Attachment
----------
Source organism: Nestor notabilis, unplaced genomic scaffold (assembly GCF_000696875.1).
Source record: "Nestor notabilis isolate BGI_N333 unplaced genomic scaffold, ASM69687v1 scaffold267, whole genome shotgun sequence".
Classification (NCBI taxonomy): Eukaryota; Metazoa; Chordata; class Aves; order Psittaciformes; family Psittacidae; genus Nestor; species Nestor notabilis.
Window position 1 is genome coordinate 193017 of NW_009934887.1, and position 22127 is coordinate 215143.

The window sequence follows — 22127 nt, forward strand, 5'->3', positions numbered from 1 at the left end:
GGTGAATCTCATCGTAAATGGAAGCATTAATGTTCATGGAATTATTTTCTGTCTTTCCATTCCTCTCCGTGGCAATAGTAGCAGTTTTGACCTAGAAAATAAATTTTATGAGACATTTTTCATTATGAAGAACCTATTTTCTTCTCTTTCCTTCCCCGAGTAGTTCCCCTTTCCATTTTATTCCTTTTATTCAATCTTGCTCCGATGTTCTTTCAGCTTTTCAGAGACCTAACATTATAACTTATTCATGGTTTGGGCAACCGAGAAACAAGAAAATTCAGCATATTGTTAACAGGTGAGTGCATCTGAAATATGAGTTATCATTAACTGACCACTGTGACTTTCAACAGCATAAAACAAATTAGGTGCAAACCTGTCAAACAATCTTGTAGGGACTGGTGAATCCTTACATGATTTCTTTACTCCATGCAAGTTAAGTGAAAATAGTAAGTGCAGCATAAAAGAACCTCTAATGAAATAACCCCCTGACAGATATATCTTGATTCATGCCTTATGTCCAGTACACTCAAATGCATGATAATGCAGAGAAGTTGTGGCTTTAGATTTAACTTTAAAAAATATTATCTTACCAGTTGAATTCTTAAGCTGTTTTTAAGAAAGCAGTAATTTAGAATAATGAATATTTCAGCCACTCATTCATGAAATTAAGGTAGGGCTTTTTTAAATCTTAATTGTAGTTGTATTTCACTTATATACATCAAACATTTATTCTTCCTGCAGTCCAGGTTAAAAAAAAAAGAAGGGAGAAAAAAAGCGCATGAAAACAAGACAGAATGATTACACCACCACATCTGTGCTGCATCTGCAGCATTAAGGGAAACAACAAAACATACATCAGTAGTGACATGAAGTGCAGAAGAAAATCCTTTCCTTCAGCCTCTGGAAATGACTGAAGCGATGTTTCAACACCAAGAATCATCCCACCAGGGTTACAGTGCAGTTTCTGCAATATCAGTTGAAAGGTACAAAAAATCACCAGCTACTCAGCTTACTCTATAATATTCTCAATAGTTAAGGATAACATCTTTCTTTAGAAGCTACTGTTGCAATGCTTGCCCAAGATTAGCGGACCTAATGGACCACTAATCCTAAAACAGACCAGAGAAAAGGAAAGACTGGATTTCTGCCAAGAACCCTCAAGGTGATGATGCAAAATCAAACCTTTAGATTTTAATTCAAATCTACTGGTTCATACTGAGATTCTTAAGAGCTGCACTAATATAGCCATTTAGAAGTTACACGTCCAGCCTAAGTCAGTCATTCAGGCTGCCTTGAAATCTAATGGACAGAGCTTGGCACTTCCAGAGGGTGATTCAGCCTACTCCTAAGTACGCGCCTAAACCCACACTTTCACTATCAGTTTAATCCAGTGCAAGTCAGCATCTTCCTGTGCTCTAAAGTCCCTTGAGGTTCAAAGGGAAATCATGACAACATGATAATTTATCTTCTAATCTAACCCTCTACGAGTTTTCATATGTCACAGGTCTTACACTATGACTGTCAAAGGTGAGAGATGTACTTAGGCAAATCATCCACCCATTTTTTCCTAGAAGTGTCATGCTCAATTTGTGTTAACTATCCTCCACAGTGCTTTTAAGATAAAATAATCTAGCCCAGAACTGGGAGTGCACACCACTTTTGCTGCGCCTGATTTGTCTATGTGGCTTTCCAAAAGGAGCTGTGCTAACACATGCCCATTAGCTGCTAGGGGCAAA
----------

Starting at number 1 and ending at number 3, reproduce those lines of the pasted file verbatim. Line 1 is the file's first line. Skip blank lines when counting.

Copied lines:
Source organism: Nestor notabilis, unplaced genomic scaffold (assembly GCF_000696875.1).
Source record: "Nestor notabilis isolate BGI_N333 unplaced genomic scaffold, ASM69687v1 scaffold267, whole genome shotgun sequence".
Classification (NCBI taxonomy): Eukaryota; Metazoa; Chordata; class Aves; order Psittaciformes; family Psittacidae; genus Nestor; species Nestor notabilis.